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My code uses Google Voice API, to detect what one person said. For example, if I say one, two, three on my microphone the Google's API returns to me you probably said: one, two, three. But when my brother and I speak at the same time at the microphone it not works. For example: I say: ' one, two, three' and my brother at the same time say: 'hello, testing, sound. The Google' API returns the words of the the speaker who spoke louder. If I say something louder than my brother it returns the words that I said, otherwise, if my brother speaks louder than me, the Google's API returns what my brother say. So I want to use an algorithm that detects all different audio fonts in a audio file, and then process each audio font using Google' API. It's not necessary to detect 'who spoke and when'. For example:

  • Audio File over time:

    I said --> one two three

    My brother said --> hello testing audio

    Time in seconds:--> 1---1.5---2---2.5---3--3.5--4--4.5

So the algorithm must do the following approaches:

audio = one hello testing three audio

or

audio = one two three hello testing audio

or

my_audio = one two three
my_brother_audio = hello testing audio

And finally send this processed audio to Google' API.

How can I do this? What algorithm should I use to make it possible?

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  • $\begingroup$ I think the question is now quite clear and can be reopened. The answer though is that ICA unfortunately won't help here (as far as I can see). $\endgroup$
    – amoeba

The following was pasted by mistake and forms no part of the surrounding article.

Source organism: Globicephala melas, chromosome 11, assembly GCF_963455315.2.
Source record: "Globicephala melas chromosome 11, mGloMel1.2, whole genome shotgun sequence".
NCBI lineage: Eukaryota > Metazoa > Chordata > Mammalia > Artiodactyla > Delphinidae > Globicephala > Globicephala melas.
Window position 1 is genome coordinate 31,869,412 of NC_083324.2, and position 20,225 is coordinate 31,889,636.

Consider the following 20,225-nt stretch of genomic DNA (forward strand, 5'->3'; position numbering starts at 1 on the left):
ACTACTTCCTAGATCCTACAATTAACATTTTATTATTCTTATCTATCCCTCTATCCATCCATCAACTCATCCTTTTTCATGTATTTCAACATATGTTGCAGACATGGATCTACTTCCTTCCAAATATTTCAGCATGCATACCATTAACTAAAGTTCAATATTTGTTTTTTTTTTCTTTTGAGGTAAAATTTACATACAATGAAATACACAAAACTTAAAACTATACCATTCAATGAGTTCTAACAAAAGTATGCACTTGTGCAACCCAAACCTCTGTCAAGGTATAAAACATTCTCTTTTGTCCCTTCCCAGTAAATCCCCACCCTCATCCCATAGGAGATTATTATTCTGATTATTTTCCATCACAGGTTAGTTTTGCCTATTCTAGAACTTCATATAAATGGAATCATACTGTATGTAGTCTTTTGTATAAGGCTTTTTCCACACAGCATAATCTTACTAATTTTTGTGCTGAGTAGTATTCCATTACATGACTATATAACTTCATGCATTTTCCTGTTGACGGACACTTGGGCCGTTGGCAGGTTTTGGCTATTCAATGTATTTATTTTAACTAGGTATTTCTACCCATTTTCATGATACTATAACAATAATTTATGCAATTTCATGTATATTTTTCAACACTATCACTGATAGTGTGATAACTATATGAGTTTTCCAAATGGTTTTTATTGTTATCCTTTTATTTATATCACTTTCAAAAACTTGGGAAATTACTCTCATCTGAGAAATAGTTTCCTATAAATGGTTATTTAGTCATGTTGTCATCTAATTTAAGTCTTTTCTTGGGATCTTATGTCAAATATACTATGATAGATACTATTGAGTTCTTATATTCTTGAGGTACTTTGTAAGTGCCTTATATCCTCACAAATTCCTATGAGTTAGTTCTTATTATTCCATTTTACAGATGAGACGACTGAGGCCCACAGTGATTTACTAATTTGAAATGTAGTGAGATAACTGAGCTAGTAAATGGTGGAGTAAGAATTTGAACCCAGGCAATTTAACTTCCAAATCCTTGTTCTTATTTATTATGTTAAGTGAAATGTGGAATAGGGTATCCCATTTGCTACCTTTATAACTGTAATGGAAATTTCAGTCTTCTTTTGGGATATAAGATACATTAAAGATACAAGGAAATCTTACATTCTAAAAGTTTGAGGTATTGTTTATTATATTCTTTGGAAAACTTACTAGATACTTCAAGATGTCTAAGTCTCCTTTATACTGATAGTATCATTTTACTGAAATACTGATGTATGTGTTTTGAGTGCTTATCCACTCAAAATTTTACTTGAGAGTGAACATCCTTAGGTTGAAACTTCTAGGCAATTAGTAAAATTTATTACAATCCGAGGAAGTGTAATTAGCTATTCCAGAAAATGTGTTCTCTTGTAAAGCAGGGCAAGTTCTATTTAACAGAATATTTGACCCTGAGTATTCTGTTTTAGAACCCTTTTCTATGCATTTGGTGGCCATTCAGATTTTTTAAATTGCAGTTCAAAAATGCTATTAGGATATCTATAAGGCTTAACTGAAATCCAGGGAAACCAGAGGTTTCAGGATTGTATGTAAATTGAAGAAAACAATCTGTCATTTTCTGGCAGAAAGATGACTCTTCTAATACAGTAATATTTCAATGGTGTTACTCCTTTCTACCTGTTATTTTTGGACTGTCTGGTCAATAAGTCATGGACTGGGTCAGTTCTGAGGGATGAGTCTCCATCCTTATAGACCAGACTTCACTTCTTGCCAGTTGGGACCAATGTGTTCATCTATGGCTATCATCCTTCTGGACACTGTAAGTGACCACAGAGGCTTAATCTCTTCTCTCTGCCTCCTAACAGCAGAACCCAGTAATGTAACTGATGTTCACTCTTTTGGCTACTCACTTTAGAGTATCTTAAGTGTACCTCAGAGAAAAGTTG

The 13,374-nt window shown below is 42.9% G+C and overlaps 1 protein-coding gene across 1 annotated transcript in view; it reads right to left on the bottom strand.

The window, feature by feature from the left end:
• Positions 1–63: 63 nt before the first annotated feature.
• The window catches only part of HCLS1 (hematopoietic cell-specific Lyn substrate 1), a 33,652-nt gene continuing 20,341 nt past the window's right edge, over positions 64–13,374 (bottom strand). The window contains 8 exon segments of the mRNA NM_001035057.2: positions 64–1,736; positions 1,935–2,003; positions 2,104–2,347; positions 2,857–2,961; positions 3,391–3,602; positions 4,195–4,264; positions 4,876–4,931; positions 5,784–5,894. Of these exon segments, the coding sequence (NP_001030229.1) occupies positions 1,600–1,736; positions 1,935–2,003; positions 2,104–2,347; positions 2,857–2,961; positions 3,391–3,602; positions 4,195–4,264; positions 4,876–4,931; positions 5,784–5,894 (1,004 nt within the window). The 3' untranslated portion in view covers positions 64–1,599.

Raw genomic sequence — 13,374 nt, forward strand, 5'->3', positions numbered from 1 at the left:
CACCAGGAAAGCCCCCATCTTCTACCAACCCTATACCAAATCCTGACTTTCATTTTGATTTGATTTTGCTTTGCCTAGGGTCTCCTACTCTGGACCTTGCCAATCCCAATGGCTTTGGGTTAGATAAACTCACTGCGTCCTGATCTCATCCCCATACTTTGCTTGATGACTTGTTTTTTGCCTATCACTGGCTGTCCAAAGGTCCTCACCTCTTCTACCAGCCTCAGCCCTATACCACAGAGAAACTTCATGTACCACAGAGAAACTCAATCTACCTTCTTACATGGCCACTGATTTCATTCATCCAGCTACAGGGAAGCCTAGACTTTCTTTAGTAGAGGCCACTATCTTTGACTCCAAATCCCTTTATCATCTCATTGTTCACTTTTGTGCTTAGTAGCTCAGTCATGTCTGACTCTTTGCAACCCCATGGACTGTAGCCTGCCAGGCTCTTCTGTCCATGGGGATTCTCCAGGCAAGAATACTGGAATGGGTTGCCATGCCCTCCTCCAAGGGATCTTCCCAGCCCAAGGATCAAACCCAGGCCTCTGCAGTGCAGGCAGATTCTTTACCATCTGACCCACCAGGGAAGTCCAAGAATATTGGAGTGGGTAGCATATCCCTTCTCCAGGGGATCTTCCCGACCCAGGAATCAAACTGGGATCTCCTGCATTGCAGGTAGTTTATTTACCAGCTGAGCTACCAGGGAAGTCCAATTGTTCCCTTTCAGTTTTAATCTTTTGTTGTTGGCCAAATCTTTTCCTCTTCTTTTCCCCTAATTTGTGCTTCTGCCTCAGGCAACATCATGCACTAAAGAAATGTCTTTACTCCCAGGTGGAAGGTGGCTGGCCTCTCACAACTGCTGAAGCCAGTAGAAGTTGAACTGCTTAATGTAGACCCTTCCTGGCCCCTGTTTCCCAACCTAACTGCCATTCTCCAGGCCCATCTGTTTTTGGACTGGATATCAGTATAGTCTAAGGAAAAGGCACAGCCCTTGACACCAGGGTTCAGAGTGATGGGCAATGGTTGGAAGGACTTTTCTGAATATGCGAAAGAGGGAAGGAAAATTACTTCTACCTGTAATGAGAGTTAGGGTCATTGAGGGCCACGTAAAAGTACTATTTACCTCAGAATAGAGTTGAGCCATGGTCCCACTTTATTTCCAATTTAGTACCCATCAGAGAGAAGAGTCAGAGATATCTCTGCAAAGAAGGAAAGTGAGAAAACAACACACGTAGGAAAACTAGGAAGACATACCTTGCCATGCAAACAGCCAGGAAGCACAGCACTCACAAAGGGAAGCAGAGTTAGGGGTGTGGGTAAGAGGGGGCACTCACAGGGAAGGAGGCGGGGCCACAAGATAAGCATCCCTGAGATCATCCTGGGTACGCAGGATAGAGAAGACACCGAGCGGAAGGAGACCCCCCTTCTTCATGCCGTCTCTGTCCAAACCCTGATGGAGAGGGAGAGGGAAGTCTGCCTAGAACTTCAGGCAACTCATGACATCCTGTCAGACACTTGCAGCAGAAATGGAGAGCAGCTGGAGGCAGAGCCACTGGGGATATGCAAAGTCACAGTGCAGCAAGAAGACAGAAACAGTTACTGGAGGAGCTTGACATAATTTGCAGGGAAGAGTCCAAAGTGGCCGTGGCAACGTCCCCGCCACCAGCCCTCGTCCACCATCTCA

Commented Mar 18, 2016 at 14:24
  • $\begingroup$ I don't think it's possible. There have been some developments in acoustics which deploy microphones which undertake the ICA task "in hardware" instead of using mathematics, however. I'll try to find a link. $\endgroup$
    – Sycorax
    Commented Mar 18, 2016 at 14:32
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    $\begingroup$ There are some ambiguities that make this question hard to follow. There is a "Cocktail Party Problem," but it would seem that any solution could be a called a "cocktail party algorithm." Moreover, it is not clear how relevant this problem (or any such algorithm), which concerns source separation, is to the problem of "detecting all words." Which aspects are of concern: identifying speech? Identifying individual words? Separating audio sources? $\endgroup$
    – whuber
    Commented Mar 18, 2016 at 14:43
  • $\begingroup$ I edited my question. Now, I believe my question is concise. $\endgroup$ Commented Mar 19, 2016 at 14:32

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